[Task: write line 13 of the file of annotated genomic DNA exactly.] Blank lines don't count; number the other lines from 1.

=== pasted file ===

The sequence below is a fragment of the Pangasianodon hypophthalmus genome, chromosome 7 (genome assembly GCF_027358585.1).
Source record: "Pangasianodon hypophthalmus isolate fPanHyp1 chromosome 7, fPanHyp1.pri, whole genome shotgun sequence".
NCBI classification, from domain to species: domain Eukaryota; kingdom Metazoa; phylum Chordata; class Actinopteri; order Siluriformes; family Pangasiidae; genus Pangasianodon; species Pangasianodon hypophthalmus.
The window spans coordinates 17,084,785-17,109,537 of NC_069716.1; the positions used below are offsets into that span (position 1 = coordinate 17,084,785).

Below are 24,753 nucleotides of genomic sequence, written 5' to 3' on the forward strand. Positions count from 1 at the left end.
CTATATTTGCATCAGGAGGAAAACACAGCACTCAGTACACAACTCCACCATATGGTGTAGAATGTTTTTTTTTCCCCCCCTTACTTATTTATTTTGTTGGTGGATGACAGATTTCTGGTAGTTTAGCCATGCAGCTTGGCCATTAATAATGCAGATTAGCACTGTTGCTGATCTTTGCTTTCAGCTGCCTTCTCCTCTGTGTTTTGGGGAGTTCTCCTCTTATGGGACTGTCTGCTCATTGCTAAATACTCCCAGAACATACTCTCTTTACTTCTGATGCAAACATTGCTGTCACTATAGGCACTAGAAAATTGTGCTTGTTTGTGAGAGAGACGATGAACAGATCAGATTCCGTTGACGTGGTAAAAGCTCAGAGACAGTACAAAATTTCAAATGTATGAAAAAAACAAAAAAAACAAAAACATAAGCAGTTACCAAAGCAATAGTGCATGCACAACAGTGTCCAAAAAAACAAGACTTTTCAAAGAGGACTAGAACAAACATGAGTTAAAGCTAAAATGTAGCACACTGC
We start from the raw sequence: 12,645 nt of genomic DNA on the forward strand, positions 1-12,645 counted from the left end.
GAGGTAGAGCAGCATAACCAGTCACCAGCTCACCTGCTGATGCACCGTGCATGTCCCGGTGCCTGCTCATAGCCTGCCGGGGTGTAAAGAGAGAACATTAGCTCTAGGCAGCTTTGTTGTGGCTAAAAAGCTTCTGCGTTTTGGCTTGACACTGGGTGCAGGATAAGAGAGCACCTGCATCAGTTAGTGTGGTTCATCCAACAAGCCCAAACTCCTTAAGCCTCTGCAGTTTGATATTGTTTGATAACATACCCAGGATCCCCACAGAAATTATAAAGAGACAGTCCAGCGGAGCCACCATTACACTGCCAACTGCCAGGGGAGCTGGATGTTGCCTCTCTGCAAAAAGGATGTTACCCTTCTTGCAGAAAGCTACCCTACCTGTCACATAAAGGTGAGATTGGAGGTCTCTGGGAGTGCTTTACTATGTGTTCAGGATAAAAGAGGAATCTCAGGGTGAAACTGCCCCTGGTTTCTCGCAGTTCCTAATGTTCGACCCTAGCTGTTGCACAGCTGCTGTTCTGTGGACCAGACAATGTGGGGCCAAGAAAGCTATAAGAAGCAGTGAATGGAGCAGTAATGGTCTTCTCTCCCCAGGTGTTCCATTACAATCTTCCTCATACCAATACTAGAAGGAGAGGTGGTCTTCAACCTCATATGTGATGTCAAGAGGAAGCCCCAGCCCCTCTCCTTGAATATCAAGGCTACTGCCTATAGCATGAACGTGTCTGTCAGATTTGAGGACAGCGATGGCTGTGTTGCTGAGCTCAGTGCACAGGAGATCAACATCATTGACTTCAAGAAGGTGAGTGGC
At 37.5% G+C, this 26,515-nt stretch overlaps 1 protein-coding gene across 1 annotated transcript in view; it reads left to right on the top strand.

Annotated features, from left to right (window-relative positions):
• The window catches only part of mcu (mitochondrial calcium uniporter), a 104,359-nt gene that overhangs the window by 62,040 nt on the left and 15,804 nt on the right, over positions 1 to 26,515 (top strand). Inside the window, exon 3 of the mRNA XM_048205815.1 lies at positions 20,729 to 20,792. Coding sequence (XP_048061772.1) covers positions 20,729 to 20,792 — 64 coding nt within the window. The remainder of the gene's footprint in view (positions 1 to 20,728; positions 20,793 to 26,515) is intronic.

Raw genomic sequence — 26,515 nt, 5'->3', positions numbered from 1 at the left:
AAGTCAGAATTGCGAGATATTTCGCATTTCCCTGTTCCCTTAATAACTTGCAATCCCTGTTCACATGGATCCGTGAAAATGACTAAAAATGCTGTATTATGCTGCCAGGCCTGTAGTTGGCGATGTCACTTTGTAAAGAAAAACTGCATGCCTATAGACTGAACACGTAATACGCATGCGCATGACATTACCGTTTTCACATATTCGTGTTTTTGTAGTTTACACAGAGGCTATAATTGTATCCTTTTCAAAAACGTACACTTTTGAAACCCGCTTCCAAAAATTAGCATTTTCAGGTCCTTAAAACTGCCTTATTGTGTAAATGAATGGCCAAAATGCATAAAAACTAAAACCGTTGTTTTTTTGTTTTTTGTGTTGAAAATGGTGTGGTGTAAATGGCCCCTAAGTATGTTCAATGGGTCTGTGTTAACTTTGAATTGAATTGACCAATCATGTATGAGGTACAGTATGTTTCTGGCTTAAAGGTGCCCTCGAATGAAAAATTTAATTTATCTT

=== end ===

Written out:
AAGTCAGAATTGCGAGATATTTCGCATTTCCCTGTTCCCTTAATAACTTGCAATCCCTGTTCACATGGATCCGTGAAAATGACTAAAAATGCTGTATTATGCTGCCAGGCCTGTAGTTGGCGATGTCACTTTGTAAAGAAAAACTGCATGCCTATAGACTGAACACGTAATACGCATGCGCATGACATTACCGTTTTCACATATTCGTGTTTTTGTAGTTTACACAGAGGCTATAATTGTATCCTTTTCAAAAACGTACACTTTTGAAACCCGCTTCCAAAAATTAGCATTTTCAGGTCCTTAAAACTGCCTTATTGTGTAAATGAATGGCCAAAATGCATAAAAACTAAAACCGTTGTTTTTTTGTTTTTTGTGTTGAAAATGGTGTGGTGTAAATGGCCCCTAAGTATGTTCAATGGGTCTGTGTTAACTTTGAATTGAATTGACCAATCATGTATGAGGTACAGTATGTTTCTGGCTTAAAGGTGCCCTCGAATGAAAAATTTAATTTATCTT